Asana is often simply understood as the postures that make up the physical practice of yoga. Yoga postures themselves are also referred to as specific asanas. But the concept of asana is one that goes beyond making a certain shape with your body - more than a 'thing' you do, asana is a state of being; steady and comfortable.
Asana is a Sanskrit word that translates roughly to "a steady, comfortable seat". In the Yoga Sutras of Patanjali, asana is described in three threads or sutras. Today we will look specifically at the first sutra on Asana;
2:46. Asana is a steady and comfortable posture.
Sthira = steady, stable
sukham = comfortable, happy, prosperous, easiness, pleasantly
asanam = posture, presence, sitting without interruption
During a class on this topic at our Yoga Academy in South Korea (and as an aside; we had 100s of hours of class on this topic alone - it's a big topic I'll only attempt to express here!) a student asked of our teacher, "what does it mean to be steady and comfortable?" He answered,
"It means no longer needing to move, but it also goes beyond the physical body. Being in a steady and comfortable state means my attitude doesn't shake nor change." - Master Kim
Why do we move? We move to become more comfortable.
As you are now, sitting in your chair, at your desk, on the couch, on the floor, standing, reading, where ever you are - why are you making the posture you're making right now? Why did you just adjust your posture? Why did you move?
When we become truly comfortable, we no longer need to move. This means asana is not something limited to what you do on the mat - but instead that "[a]ny pose that brings this comfort and steadiness is asana...
If you can achieve just one pose, that is enough. It may sound easy, but in how many poses are we really comfortable and steady? As soon as we sit in a particular position, there is a small cramp here, a tiny pain there. We have to move this way and that." ~ Sri Swami Satchidananda, in his commentary on the above Sutra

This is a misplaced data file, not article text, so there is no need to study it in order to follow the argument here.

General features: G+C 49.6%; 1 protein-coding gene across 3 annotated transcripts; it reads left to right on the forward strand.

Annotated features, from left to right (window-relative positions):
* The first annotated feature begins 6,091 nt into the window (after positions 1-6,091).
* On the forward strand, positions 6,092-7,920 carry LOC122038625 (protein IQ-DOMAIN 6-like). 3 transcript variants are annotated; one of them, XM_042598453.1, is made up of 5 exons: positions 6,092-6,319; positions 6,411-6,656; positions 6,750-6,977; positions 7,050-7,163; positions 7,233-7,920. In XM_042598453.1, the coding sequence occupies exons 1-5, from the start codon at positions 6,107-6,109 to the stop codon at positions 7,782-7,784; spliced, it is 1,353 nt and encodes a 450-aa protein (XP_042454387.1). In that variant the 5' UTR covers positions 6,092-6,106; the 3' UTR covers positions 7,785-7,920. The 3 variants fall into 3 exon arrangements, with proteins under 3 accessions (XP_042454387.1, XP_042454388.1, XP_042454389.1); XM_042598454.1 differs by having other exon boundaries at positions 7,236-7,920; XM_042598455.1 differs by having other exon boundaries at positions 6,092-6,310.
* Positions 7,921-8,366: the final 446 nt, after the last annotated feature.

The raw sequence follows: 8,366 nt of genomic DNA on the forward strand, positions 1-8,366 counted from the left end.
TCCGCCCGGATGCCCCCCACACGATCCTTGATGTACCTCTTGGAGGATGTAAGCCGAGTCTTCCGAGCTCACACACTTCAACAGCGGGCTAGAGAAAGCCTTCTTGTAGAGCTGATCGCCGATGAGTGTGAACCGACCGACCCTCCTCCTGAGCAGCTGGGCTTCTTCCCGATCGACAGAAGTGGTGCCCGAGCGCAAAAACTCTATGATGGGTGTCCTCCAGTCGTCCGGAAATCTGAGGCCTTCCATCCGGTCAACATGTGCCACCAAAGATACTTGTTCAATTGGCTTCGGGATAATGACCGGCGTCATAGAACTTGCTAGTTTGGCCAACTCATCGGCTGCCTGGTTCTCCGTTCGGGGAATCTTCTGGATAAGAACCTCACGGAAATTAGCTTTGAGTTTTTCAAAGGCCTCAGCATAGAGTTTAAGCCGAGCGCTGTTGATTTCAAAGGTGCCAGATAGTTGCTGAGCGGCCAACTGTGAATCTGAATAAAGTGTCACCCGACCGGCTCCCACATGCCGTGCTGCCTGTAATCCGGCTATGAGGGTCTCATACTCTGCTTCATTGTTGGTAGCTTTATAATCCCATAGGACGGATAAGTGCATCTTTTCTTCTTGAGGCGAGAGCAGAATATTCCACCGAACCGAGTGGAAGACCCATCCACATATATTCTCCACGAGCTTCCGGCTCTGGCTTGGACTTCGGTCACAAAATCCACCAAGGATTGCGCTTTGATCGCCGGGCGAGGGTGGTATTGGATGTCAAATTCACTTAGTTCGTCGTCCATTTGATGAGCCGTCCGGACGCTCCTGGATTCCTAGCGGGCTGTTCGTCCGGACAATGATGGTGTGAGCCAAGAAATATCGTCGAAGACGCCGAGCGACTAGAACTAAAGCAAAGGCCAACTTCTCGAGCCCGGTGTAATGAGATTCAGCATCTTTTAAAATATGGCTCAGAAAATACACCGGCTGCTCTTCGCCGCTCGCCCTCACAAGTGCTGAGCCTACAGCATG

So let's take this concept even further. We already know that making a certain posture makes a certain state of mind stronger or weaker, and visa versa. We also know that asana is stopping the body in order to stop the mind. If through our practice of asana we are moving toward making a posture so comfortable we no longer need to move and "an attitude that doesn't shake or change", then what does asana look like in the way we live our every day lives?
Making a 'steady and comfortable' state in our every day lives
In life, we also move in the direction of comfort - but how much of our movement is conscious and how much of our movement is unconscious? The action that we do unconsciously can be not really what we want to do. So we keep moving in this direction and then that, programed to keep looking for happiness outside of this body, away from this place, inside of something else. If this, then that. If I get this, then I'll be happy.
The physical practice of yoga helps us become conscious of this mind. It helps us to become more aware of the ways in which we move to make the mind comfortable - as well as the ways in which we've grown rigid in the ways we move. Continuous dedicated practice makes our bodymind healthy, flexible and tension-free so that we can move towards asana - a truly steady and comfortable state of being.
"Like waves in the ocean - do yoga and the waves no longer move." ~ Master Kim
You can remain settled in your centre and you can see the storm around you. You can become the centre of the cyclone and that is the greatest miracle that can happen to the human being." ~ Osho